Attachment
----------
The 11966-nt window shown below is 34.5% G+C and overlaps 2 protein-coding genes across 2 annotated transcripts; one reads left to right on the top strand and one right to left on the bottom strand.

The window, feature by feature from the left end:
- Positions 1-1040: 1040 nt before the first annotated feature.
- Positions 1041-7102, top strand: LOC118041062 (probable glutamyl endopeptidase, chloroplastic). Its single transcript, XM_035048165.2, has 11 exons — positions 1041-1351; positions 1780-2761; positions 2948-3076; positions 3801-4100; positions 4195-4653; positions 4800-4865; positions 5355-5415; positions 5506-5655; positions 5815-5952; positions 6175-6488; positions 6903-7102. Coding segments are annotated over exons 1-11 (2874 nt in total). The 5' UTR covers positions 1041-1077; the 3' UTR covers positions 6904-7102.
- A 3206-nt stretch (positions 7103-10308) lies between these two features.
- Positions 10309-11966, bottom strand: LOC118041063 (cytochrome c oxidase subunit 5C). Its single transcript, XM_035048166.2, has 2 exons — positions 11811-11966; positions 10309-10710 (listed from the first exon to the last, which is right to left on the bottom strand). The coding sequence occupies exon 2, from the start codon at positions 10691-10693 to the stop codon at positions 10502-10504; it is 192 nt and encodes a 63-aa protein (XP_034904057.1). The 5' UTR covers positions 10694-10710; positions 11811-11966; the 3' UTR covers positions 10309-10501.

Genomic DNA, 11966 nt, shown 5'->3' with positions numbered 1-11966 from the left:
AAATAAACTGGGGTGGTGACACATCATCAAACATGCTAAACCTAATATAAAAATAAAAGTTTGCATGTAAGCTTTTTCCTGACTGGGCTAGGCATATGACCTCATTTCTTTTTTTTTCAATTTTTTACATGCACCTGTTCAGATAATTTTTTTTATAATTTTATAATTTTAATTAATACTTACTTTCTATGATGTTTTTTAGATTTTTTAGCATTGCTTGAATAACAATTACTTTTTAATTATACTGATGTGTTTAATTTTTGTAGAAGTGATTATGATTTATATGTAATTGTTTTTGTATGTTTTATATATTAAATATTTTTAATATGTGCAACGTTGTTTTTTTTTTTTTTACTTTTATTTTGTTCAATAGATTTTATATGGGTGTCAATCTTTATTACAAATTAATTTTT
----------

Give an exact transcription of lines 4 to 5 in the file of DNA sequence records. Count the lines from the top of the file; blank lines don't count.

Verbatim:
- Positions 1041-7102, top strand: LOC118041062 (probable glutamyl endopeptidase, chloroplastic). Its single transcript, XM_035048165.2, has 11 exons — positions 1041-1351; positions 1780-2761; positions 2948-3076; positions 3801-4100; positions 4195-4653; positions 4800-4865; positions 5355-5415; positions 5506-5655; positions 5815-5952; positions 6175-6488; positions 6903-7102. Coding segments are annotated over exons 1-11 (2874 nt in total). The 5' UTR covers positions 1041-1077; the 3' UTR covers positions 6904-7102.
- A 3206-nt stretch (positions 7103-10308) lies between these two features.